Open one of the loops on the coin battery and insert it into the jump ring at the top of the firefly to connect the firefly to the battery. Then you can slip the swirls of the LED's terminals under the insulated wire wrapping so that the terminals contact the correct side of the battery (longer terminal to positive side, shorter one to negative side). The LED should now light up! To turn the light off, simply break contact between one terminal and side of battery by removing contact between a swirl and the battery.

Then just add an earring hook to the top loop of the battery to complete the earring.

Step 8: Finished and Future Steps

Picture of Finished and Future Steps

And now you have a firefly earring that lights up the night! Suggestions for future improvements:

  • I've seen people use nail polish or enamel to color the inside of filigree. Then you could customize the color of the wings.
  • Technically, hooking a 3V battery to a 1.7V operating voltage LED isn't the best idea, so you could add a resistor...
  • There's a loop on the zipper pull's tab, so you can add linkages like extra beads/bells to the firefly.
  • I actually wanted to use an LR44 battery (much smaller) but it was tricky getting the battery to stay put. Plus those are 1.5V only whereas the LED needed 1.7V minimum; I could hook up the batteries in series to get 3V, but wrapping around that proved to be difficult since they'd slip. I had some ideas with soldering though -- perhaps for the future.

In any case, enjoy! Feel free to leave questions/comments and I'll get to them when I can.

Comments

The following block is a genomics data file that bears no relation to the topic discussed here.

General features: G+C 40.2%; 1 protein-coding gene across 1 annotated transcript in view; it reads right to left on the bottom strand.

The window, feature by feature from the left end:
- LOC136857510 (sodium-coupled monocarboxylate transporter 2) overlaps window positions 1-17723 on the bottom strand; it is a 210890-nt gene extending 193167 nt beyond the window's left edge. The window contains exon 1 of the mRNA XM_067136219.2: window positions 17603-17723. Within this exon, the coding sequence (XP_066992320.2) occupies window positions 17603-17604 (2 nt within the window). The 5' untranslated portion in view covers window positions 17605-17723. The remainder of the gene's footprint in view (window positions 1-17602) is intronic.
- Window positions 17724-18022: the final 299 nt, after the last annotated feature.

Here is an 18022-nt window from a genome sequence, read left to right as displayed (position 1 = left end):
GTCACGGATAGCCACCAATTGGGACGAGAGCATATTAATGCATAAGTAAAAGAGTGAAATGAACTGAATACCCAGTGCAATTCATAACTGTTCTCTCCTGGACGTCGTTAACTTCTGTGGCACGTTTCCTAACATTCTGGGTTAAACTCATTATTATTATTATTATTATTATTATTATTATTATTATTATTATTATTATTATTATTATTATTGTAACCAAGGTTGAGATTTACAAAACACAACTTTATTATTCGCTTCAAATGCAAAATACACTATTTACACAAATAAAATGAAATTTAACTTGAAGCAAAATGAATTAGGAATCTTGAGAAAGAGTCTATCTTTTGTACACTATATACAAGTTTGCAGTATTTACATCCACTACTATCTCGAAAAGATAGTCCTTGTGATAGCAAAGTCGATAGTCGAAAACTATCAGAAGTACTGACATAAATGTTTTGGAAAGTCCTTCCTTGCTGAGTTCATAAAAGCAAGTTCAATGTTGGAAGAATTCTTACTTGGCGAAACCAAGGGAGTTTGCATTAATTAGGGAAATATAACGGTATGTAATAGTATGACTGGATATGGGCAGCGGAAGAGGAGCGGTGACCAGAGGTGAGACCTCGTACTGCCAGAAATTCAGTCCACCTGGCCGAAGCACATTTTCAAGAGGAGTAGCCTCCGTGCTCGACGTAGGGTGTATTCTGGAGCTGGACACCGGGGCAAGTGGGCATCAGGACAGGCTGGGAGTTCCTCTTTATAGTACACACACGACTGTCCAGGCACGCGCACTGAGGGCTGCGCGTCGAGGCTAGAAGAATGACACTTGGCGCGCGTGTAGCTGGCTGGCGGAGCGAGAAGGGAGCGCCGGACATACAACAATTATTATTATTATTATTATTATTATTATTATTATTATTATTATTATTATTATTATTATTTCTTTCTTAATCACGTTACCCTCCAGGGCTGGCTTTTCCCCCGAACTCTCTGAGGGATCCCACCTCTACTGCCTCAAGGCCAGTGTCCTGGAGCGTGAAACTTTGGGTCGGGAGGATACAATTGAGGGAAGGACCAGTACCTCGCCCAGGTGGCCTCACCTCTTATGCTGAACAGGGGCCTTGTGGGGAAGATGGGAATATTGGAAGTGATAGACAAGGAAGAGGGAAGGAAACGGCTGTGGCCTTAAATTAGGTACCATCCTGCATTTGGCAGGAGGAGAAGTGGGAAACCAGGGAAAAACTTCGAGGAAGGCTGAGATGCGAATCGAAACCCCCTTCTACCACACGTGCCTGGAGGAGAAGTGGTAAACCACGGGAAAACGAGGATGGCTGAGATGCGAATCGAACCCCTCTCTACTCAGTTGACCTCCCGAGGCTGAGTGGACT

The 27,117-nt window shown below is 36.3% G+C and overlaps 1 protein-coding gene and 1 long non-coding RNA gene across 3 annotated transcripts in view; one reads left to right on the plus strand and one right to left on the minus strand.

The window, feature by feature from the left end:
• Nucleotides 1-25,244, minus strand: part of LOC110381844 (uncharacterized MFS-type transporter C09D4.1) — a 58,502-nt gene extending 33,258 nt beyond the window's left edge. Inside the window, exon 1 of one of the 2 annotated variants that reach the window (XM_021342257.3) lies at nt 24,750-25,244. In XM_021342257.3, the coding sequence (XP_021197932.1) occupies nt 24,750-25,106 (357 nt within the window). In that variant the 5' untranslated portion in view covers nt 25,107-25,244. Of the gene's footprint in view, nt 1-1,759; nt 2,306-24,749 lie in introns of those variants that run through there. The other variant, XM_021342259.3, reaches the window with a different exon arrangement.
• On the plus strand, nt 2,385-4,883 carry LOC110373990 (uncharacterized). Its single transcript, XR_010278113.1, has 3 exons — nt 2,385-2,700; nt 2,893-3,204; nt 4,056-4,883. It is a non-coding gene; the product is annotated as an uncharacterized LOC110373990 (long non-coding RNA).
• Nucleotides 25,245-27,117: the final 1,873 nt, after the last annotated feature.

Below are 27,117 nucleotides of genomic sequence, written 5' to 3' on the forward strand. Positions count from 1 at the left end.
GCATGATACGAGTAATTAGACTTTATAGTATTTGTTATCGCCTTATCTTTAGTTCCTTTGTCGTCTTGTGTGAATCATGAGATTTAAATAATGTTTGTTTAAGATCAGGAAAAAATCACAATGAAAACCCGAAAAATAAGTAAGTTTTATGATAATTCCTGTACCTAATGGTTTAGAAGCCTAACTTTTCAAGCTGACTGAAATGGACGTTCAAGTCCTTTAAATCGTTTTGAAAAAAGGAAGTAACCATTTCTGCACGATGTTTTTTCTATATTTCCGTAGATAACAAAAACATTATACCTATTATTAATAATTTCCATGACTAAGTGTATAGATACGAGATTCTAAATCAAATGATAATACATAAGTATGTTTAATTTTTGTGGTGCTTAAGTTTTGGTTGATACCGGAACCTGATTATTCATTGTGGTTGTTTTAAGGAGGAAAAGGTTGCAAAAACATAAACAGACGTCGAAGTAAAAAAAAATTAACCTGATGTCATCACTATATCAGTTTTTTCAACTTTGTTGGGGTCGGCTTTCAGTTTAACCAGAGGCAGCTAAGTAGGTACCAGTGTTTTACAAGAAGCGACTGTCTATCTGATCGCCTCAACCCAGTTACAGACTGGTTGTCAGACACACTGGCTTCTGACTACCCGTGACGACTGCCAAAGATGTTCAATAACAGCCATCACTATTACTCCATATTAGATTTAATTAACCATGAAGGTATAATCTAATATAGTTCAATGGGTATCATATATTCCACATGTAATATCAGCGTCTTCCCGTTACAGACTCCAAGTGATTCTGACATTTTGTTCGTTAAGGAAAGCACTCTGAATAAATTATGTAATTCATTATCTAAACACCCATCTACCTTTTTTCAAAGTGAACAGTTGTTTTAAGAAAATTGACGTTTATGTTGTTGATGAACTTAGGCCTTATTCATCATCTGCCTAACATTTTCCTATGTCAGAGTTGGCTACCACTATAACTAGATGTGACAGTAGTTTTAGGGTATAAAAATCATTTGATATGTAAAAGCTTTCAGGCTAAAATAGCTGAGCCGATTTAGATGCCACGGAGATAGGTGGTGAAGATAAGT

The Juliart (author)2017-05-02

I love jewelry that uses zippers. Turned out super cute and with th led even better! Great job. J

starphire (author)2017-05-01

I love this design!

Following the tradition of LED "throwies" made with lithium coin cells and LEDs, there's no need to add a resistor to them. First, these coin cells have a fairly high internal resistance which automatically limits the current flow you can get out of them (and this also drops as the battery wears out). Second, the green, blue, UV, and white LEDs most likely to be sold today have a higher forward voltage (more like 2.5V) than the 1.7V cited, which is more usual for red, amber, yellow and some older green LEDs. But these can still usually handle the current without a resistor, due to the internal battery resistance. If a larger battery or DC power supply is used, then a resistor is definitely needed though.

For the most "firefly-like" LED color, I'd suggest searching for a particular version of older type green LED called an InGaAlP (these are the abbreviations of the elements used to make them), which are usually packaged in green epoxy. You can also sometimes find them in a smaller diameter, 3mm case, which would be an even better fit with something this small. These are fairly high brightness, with a yellow-green color very close to real fireflies! Traditional electronics distributors (such as Digi-Key) or eBay dealers selling old surplus parts should still have them.

Rhonda Chase Design (author)2017-04-30

Super cute!!

markk7 (author)2017-04-30

Really cute design and nice discussion of the clever, yet simple electrical hookup. I'm trying to find an attractive way to incorporate pre-made battery holders, but they always turn out too bulky so far. Also, thanks for showing how you cut the filigree. I feel guilty doing that, but now I feel all legit. Thanks for sharing

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Bio: In which I turn the thoughts from my head into objects in my hands